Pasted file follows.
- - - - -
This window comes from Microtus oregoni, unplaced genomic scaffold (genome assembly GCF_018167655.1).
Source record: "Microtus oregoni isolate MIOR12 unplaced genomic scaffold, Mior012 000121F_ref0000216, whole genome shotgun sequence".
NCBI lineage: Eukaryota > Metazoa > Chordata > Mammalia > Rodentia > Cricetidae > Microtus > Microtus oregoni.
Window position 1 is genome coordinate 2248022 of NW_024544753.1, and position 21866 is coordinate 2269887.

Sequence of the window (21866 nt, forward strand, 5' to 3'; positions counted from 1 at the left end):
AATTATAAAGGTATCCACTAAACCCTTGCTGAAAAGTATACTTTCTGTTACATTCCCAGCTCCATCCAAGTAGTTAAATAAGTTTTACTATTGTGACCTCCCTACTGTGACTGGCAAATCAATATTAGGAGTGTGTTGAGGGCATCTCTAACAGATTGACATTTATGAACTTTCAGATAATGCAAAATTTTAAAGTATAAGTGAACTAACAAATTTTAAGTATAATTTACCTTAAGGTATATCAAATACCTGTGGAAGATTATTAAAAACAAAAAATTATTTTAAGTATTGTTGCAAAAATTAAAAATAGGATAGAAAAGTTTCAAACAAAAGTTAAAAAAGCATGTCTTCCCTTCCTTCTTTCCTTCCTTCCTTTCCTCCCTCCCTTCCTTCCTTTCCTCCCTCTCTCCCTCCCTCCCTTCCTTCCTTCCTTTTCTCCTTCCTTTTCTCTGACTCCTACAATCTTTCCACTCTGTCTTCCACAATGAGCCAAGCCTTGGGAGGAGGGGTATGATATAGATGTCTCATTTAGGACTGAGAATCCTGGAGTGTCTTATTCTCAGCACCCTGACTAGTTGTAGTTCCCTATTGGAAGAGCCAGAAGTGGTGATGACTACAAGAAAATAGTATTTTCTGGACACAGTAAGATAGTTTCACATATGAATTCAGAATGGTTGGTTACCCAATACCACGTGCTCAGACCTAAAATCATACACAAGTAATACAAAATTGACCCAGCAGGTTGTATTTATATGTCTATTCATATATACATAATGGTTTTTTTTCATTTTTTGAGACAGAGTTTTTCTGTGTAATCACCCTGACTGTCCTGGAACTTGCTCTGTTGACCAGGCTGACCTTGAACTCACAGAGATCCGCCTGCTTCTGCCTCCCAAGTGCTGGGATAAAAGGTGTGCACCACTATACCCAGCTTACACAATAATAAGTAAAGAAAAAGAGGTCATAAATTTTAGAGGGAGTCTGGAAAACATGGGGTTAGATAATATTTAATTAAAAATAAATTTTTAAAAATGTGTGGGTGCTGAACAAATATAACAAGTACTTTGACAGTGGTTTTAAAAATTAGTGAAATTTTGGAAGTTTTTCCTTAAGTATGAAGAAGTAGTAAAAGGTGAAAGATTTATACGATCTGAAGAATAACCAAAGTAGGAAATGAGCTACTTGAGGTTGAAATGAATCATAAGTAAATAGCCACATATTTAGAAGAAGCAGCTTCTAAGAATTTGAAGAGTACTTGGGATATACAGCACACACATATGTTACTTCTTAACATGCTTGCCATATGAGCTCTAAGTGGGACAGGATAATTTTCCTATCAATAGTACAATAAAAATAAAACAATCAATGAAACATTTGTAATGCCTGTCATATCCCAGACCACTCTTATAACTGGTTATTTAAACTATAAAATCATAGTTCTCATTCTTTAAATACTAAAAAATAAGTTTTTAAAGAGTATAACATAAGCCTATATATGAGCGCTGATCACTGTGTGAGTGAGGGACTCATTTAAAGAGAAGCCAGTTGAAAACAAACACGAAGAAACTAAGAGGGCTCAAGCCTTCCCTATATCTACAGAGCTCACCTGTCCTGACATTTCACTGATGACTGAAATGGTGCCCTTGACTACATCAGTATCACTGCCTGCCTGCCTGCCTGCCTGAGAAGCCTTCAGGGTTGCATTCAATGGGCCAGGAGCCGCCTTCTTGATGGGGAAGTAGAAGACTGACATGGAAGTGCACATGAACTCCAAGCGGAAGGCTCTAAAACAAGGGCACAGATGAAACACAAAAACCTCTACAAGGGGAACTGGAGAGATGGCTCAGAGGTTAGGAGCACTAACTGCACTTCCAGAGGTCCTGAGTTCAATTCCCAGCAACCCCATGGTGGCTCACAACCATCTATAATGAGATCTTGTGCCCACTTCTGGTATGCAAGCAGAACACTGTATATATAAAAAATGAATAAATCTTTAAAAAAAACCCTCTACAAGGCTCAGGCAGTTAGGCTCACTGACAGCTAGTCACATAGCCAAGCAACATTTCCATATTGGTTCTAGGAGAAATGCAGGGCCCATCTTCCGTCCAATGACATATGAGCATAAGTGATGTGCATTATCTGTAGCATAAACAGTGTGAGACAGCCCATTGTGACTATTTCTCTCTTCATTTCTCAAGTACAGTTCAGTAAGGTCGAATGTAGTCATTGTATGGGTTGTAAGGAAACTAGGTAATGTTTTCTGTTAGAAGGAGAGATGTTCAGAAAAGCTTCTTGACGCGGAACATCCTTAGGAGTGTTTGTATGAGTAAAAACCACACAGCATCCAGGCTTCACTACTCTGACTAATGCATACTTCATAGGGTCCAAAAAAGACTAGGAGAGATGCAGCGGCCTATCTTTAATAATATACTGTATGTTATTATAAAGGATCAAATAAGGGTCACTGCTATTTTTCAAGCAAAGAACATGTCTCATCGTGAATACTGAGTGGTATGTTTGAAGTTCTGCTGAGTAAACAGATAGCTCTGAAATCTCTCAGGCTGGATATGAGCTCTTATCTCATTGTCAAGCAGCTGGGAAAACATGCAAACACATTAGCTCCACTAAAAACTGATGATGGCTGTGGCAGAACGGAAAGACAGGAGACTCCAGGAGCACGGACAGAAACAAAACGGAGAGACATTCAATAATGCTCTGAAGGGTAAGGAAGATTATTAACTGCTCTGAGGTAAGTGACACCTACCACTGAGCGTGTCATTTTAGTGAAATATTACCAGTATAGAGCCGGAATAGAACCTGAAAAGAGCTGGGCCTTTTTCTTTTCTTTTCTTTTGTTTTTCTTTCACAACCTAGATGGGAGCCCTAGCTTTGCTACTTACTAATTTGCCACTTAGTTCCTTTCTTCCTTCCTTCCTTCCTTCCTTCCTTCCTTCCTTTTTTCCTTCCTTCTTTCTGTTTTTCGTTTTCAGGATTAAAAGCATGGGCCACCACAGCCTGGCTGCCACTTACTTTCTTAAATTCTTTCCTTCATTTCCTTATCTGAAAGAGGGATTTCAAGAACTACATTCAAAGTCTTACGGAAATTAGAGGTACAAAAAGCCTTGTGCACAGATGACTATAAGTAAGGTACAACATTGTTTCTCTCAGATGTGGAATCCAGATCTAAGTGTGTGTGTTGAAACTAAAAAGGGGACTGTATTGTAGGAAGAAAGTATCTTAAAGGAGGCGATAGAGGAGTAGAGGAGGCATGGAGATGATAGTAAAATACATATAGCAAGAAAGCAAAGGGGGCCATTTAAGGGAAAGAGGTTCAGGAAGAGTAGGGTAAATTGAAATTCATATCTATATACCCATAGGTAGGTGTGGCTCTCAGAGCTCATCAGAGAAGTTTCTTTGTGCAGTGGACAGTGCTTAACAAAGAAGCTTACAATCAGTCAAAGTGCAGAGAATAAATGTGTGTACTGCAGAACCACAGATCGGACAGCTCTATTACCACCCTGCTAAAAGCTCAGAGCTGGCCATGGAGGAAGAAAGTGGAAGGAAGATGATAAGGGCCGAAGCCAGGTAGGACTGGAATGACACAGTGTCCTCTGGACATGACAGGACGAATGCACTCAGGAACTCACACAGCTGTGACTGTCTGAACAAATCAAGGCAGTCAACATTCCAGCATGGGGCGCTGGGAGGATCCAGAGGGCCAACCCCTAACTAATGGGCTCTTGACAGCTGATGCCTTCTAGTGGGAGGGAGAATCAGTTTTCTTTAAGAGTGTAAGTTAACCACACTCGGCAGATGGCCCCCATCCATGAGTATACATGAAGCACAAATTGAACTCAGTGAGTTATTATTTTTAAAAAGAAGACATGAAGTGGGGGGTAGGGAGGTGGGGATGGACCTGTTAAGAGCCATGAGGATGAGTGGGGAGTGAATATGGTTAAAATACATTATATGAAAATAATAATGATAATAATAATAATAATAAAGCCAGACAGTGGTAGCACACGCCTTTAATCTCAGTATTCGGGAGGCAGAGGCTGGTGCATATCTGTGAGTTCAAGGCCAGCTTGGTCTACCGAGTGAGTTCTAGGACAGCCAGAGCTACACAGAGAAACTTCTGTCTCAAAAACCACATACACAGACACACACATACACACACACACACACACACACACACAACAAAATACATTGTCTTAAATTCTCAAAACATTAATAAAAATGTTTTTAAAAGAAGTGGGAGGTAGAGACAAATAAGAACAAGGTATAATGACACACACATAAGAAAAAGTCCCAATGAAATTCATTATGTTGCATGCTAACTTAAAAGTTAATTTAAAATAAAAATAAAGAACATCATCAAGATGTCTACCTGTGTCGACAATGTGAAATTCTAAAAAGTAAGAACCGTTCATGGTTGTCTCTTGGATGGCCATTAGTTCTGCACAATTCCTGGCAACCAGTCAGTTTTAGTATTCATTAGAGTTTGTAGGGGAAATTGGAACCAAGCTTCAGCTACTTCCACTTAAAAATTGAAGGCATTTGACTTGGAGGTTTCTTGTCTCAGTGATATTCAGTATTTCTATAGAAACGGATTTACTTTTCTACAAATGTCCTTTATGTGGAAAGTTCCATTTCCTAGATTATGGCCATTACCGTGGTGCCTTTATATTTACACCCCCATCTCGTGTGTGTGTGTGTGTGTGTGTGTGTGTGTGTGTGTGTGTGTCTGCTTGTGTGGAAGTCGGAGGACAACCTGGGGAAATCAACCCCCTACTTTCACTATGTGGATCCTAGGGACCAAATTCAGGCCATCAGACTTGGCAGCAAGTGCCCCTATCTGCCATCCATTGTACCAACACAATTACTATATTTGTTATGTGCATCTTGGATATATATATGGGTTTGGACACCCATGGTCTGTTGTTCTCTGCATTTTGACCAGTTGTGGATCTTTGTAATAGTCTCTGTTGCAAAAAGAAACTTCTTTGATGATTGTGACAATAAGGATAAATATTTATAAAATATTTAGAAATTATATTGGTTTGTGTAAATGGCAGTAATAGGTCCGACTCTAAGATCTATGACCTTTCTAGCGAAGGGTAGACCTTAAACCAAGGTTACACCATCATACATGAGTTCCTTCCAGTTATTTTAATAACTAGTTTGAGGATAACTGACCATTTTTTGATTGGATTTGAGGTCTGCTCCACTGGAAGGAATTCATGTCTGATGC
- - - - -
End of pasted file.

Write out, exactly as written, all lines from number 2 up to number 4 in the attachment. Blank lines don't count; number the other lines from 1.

Source record: "Microtus oregoni isolate MIOR12 unplaced genomic scaffold, Mior012 000121F_ref0000216, whole genome shotgun sequence".
NCBI lineage: Eukaryota > Metazoa > Chordata > Mammalia > Rodentia > Cricetidae > Microtus > Microtus oregoni.
Window position 1 is genome coordinate 2248022 of NW_024544753.1, and position 21866 is coordinate 2269887.